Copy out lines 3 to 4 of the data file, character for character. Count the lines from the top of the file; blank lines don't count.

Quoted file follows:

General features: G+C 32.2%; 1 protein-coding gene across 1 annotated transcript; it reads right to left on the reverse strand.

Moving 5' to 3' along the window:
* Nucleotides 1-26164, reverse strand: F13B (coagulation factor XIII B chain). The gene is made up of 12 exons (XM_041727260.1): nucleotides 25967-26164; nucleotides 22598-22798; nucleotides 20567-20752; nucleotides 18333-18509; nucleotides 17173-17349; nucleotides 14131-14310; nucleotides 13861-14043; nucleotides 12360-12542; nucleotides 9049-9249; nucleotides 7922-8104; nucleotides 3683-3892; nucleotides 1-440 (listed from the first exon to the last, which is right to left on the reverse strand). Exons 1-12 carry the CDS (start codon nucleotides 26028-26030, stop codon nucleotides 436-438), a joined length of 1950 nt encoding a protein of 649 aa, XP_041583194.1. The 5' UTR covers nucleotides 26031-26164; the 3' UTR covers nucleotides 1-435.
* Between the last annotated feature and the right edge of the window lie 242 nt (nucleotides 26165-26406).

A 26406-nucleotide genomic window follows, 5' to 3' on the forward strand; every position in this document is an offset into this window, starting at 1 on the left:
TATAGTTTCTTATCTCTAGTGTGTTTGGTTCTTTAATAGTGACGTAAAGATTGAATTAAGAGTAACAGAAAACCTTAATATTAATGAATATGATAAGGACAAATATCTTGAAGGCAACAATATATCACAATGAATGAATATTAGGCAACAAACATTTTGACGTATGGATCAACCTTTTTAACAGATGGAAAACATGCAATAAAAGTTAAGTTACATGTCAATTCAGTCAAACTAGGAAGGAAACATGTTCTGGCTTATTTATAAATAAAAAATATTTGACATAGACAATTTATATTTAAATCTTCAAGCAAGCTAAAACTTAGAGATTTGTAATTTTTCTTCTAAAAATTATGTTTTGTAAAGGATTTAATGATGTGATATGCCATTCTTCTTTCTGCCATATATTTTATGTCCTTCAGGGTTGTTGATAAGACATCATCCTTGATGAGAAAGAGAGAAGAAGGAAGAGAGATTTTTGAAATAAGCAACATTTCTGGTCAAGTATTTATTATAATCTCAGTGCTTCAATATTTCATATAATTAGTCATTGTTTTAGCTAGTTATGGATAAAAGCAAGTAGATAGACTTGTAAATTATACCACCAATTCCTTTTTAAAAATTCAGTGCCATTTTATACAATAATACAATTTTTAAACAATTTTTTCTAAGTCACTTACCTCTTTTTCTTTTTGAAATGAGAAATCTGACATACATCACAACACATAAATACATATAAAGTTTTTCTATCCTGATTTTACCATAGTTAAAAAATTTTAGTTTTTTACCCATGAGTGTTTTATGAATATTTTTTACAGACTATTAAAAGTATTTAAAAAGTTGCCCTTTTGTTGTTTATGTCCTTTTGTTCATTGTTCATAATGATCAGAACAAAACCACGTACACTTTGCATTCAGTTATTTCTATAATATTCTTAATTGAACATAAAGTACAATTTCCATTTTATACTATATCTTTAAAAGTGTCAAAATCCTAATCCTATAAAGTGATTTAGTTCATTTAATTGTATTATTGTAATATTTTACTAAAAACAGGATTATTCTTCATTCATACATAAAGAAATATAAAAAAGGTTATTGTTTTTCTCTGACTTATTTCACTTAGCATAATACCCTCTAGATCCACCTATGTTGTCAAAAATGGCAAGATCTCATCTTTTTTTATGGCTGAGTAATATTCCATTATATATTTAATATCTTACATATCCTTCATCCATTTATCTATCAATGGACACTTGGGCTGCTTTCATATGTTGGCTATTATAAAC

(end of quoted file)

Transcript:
* Nucleotides 1-26164, reverse strand: F13B (coagulation factor XIII B chain). The gene is made up of 12 exons (XM_041727260.1): nucleotides 25967-26164; nucleotides 22598-22798; nucleotides 20567-20752; nucleotides 18333-18509; nucleotides 17173-17349; nucleotides 14131-14310; nucleotides 13861-14043; nucleotides 12360-12542; nucleotides 9049-9249; nucleotides 7922-8104; nucleotides 3683-3892; nucleotides 1-440 (listed from the first exon to the last, which is right to left on the reverse strand). Exons 1-12 carry the CDS (start codon nucleotides 26028-26030, stop codon nucleotides 436-438), a joined length of 1950 nt encoding a protein of 649 aa, XP_041583194.1. The 5' UTR covers nucleotides 26031-26164; the 3' UTR covers nucleotides 1-435.
* Between the last annotated feature and the right edge of the window lie 242 nt (nucleotides 26165-26406).